Savoring, noticing, attending, reflecting, listening, and being present are all practices that feed a slow life, and all are nourished by gratitude and balance. We commit to simplify in order to go deeper, and to more authentically value the common ground and the unique distinctions that define our days, relationships, seasons, community, and spirits. We deliberately honor the gifts that all of these create and offer for our enrichment.

Pierre Teilhard famously stated we’re spiritual beings having a physical, human experience. While we’re here on earth, this means our basic necessities of food, home, and clothing must be satisfied if our spirits are to thrive and evolve. It seems, though, that we’ve lost the connection between the pursuit of our basic needs and our spiritual health, as though spirit doesn’t enter into our choices and consciousness until not just our basic needs, but all of our (manufactured) desires, are met. Focused solely on the crazed pursuit of “more,” we have become disconnected from Source and source: we do not know where we, our food, our homes, and our clothing come from, nor at what cost to the earth and our neighbors. We do not relax and breathe unless we’re “on vacation,” when a lot of us routinely become ill from the anxiety, over-work, and imbalanced living we’ve consented to endure, often unconsciously.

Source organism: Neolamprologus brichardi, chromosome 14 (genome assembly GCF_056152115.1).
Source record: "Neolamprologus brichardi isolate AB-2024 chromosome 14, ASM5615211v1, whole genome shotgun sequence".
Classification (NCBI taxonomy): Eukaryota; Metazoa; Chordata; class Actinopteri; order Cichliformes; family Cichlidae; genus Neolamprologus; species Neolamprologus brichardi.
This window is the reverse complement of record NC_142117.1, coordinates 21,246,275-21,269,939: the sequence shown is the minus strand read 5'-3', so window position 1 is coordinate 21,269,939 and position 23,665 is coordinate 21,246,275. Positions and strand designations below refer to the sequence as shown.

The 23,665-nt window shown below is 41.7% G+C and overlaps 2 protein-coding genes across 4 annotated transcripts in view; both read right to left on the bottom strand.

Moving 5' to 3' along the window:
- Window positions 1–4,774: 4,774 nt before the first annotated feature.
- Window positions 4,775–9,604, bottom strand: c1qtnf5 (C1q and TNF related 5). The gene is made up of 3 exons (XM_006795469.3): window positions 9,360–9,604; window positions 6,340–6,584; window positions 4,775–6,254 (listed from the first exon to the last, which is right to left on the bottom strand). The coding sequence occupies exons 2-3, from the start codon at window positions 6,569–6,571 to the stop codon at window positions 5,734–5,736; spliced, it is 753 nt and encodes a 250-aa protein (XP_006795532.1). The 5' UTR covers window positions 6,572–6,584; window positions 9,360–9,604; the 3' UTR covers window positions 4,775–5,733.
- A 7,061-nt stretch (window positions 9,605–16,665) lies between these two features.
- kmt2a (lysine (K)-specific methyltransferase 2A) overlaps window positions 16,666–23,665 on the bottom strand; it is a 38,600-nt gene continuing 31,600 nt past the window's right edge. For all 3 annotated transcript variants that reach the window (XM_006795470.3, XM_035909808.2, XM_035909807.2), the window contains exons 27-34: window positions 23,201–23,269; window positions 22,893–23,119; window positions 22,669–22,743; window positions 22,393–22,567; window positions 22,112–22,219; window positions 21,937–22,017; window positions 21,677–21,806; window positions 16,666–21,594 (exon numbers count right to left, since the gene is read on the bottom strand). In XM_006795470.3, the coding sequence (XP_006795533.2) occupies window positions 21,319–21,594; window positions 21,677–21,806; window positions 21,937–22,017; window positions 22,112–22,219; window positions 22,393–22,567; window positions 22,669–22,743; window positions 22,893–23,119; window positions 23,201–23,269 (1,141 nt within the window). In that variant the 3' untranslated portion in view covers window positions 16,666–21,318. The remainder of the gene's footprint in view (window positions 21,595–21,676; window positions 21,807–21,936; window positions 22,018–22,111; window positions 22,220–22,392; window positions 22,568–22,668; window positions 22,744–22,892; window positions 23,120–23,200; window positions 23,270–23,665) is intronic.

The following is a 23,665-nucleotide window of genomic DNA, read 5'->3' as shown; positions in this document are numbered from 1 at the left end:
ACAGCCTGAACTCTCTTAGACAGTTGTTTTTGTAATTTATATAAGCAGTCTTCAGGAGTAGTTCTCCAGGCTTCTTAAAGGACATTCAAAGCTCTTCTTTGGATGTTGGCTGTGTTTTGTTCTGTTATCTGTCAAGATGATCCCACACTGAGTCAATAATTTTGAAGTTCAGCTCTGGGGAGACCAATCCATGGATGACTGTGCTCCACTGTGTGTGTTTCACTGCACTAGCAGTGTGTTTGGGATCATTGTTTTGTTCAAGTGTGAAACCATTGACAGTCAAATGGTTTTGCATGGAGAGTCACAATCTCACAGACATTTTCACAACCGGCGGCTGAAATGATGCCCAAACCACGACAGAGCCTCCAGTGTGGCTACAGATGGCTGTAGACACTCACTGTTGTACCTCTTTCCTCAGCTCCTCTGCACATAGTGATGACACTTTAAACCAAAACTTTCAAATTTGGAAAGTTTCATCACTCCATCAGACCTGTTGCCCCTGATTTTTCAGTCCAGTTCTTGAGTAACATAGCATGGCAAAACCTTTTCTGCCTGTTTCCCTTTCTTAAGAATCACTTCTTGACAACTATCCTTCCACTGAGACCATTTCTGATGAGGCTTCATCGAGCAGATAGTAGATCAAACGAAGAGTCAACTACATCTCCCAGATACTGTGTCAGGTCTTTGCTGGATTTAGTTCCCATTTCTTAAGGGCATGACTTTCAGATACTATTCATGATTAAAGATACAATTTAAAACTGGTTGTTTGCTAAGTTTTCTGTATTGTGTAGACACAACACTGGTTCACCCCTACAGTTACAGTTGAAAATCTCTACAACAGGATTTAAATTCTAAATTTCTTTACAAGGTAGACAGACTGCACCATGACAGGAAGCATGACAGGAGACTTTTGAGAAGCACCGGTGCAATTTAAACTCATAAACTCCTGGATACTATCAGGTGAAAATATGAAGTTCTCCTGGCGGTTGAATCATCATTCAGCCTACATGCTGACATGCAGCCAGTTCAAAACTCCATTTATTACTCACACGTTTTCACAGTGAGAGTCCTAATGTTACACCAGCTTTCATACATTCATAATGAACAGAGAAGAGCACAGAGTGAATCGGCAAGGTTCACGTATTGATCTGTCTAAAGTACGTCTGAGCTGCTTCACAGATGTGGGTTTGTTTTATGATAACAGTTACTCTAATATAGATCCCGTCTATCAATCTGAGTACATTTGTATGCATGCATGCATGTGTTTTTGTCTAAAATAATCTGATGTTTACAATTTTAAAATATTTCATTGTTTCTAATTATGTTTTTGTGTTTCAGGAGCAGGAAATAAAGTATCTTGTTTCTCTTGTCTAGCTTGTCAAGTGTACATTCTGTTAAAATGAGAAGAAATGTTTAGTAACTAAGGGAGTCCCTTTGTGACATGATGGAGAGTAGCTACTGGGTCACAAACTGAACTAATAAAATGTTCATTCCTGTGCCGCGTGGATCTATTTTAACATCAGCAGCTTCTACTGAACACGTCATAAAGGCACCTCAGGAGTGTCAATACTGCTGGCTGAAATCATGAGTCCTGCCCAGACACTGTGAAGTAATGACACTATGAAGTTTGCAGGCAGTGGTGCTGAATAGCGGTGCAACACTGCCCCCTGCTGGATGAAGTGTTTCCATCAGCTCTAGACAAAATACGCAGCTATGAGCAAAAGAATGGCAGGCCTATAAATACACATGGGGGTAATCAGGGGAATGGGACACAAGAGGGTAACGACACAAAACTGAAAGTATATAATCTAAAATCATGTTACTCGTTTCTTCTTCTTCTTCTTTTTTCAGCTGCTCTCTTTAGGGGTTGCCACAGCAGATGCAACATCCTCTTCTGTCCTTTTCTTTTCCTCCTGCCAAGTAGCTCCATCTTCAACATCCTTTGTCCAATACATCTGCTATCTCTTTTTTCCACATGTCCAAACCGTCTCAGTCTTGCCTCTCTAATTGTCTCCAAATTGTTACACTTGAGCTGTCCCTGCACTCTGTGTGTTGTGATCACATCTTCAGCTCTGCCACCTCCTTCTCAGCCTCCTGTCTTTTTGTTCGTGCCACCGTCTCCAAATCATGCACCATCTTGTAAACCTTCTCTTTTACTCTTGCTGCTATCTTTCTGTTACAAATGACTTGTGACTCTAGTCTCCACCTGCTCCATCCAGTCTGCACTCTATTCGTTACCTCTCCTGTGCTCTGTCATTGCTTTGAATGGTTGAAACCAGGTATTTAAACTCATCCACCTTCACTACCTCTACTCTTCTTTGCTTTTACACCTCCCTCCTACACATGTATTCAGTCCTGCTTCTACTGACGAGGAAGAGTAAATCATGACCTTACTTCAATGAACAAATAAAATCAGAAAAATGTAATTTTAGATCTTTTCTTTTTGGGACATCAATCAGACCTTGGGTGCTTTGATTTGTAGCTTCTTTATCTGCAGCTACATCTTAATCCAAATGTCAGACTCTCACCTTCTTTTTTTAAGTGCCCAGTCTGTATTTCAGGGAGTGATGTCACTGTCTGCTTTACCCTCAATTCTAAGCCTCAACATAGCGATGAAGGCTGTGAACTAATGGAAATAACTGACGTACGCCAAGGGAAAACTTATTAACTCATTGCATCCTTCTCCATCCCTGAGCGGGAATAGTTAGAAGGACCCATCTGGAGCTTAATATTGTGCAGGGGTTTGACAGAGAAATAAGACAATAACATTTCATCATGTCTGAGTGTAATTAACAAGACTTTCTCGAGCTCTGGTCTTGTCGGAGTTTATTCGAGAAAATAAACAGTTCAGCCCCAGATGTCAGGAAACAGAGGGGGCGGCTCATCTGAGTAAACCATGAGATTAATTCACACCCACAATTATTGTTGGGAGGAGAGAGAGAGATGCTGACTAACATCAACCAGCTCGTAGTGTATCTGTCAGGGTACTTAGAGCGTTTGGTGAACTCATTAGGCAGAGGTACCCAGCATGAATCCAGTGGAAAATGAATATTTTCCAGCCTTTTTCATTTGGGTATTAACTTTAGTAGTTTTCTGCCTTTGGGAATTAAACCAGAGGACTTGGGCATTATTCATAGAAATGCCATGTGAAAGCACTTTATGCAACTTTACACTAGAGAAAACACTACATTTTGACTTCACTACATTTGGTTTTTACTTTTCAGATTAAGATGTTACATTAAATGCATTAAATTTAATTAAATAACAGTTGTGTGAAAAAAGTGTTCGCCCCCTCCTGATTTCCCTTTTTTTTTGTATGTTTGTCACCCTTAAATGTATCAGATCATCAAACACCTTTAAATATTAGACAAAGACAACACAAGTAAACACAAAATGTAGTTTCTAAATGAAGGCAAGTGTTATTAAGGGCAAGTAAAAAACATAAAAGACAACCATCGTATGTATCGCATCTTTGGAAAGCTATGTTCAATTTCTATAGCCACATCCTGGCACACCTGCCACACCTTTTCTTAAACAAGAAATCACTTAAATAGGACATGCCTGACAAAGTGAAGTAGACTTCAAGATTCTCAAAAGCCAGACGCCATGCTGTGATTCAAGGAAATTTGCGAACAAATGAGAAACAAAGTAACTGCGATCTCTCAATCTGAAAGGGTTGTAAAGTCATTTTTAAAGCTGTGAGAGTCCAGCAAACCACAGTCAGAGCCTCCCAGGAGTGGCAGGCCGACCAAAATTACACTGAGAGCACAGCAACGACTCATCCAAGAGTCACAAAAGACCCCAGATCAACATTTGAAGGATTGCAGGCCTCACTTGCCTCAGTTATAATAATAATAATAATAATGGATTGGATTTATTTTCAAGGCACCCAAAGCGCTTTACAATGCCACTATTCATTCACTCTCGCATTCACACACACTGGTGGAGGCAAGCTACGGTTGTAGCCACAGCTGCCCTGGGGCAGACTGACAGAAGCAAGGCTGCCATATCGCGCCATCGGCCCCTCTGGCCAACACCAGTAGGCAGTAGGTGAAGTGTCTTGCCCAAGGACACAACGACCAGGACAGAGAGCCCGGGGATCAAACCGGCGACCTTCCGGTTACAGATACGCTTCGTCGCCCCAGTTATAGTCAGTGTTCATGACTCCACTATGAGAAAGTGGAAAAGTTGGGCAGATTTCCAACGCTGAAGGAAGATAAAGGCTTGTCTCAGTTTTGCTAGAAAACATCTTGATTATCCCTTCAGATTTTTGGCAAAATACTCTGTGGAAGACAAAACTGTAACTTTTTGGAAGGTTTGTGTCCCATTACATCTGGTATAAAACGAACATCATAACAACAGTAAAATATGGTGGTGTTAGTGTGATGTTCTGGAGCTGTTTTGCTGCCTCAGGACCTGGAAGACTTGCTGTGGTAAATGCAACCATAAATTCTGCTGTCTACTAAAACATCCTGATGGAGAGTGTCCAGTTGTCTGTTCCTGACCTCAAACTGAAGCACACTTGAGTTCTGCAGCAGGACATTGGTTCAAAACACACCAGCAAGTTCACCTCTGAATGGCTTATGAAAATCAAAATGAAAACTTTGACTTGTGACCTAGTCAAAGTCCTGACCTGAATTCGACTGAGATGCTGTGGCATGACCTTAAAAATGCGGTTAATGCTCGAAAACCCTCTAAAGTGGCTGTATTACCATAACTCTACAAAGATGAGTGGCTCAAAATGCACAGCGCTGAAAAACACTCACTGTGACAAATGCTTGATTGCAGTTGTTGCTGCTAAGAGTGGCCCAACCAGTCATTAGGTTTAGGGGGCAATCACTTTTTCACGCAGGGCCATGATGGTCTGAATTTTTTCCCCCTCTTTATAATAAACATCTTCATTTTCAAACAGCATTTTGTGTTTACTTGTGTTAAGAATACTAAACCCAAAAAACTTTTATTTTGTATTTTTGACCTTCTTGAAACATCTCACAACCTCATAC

Slow living recognizes that spirit is (always) our essence, that the pursuit of basic necessities can be/is naturally spirit-fueled and intentional, and that the satisfaction of these needs can be creative, communal, and enough. A slow life is a consciously inspirited life.